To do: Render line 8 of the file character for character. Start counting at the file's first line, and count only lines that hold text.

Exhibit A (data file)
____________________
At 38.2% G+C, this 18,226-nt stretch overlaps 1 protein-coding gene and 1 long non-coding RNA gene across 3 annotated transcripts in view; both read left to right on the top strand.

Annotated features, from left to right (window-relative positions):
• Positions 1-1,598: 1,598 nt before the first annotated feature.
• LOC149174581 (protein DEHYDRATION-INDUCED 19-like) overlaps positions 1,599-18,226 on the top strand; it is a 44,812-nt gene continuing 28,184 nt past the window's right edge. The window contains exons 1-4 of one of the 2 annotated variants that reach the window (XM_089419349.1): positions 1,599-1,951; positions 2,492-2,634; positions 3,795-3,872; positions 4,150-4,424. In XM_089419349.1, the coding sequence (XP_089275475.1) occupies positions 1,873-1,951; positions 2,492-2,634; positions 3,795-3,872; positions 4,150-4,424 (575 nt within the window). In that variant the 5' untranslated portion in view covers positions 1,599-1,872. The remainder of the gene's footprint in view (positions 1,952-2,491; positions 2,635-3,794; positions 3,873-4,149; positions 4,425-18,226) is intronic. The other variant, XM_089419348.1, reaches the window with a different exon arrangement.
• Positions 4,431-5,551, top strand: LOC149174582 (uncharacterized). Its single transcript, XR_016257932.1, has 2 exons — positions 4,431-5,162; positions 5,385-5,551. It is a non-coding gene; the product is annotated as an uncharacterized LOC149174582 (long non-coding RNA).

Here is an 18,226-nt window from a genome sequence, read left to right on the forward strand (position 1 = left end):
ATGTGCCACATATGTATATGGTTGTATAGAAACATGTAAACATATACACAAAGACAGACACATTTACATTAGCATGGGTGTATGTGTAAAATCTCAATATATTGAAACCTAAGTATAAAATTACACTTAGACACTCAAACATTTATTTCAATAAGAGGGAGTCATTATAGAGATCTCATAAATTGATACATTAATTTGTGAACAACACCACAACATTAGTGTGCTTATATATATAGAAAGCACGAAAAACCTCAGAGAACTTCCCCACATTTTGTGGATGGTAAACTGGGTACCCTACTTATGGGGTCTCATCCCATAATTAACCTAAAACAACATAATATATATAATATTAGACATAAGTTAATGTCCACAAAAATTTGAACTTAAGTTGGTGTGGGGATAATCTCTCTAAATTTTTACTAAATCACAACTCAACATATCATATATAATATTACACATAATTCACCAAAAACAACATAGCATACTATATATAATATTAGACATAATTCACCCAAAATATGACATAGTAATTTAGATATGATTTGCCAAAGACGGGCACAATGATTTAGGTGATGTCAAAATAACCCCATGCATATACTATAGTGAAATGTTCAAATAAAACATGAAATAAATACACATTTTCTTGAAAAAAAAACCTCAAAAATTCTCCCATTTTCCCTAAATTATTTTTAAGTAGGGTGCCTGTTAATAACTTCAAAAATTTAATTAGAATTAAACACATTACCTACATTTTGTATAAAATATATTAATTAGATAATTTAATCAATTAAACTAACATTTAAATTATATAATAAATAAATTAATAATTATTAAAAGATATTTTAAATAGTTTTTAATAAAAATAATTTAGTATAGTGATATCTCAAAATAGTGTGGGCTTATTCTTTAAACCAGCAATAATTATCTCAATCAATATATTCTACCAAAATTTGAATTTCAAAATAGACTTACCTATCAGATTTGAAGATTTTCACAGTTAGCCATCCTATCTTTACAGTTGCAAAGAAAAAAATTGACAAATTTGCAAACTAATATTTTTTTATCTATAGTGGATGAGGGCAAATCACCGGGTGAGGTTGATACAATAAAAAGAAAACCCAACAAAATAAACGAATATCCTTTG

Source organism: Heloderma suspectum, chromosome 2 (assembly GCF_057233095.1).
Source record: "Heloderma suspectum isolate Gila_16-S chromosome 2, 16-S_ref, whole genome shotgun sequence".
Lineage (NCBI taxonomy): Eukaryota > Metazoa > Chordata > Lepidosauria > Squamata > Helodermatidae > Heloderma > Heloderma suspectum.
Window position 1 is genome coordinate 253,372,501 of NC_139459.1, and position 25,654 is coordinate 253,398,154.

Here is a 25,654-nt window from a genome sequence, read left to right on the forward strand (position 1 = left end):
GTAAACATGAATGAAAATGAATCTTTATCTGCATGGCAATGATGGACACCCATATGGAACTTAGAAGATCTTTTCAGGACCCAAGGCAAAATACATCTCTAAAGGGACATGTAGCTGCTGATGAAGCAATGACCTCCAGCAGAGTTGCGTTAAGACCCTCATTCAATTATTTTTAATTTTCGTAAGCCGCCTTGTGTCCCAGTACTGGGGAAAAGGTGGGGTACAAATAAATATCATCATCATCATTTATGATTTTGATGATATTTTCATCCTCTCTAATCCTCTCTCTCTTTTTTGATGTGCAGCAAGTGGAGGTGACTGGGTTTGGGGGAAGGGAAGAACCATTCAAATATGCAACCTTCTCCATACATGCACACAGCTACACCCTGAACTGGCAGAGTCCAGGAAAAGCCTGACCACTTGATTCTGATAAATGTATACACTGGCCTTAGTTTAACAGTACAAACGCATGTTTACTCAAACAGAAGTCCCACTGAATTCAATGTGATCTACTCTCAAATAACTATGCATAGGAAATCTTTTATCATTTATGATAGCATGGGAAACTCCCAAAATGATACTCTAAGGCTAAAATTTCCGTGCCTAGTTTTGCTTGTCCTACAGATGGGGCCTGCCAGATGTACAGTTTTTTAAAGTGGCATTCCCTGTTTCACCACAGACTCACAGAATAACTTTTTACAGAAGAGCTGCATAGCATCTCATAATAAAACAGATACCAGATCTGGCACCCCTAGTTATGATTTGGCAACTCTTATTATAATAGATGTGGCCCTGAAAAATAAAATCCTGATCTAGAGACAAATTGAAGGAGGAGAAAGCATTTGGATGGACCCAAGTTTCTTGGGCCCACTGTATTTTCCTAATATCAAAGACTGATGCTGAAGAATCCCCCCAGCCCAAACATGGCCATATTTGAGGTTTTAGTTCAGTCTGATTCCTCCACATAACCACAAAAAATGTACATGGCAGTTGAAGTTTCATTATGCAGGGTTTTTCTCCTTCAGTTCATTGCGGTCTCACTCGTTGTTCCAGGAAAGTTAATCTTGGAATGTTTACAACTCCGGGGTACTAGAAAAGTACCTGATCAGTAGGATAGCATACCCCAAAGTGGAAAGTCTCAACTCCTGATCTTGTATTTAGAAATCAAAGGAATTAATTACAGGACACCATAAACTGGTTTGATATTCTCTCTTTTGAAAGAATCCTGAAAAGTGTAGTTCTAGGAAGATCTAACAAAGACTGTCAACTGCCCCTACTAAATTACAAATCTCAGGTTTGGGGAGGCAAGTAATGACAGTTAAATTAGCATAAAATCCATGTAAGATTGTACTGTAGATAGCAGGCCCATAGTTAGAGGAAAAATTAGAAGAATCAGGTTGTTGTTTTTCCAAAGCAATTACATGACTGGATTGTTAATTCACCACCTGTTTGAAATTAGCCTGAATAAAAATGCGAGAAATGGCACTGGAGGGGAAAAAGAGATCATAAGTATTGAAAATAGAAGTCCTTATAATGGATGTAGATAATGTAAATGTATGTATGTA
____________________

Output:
Source organism: Heloderma suspectum, chromosome 2 (assembly GCF_057233095.1).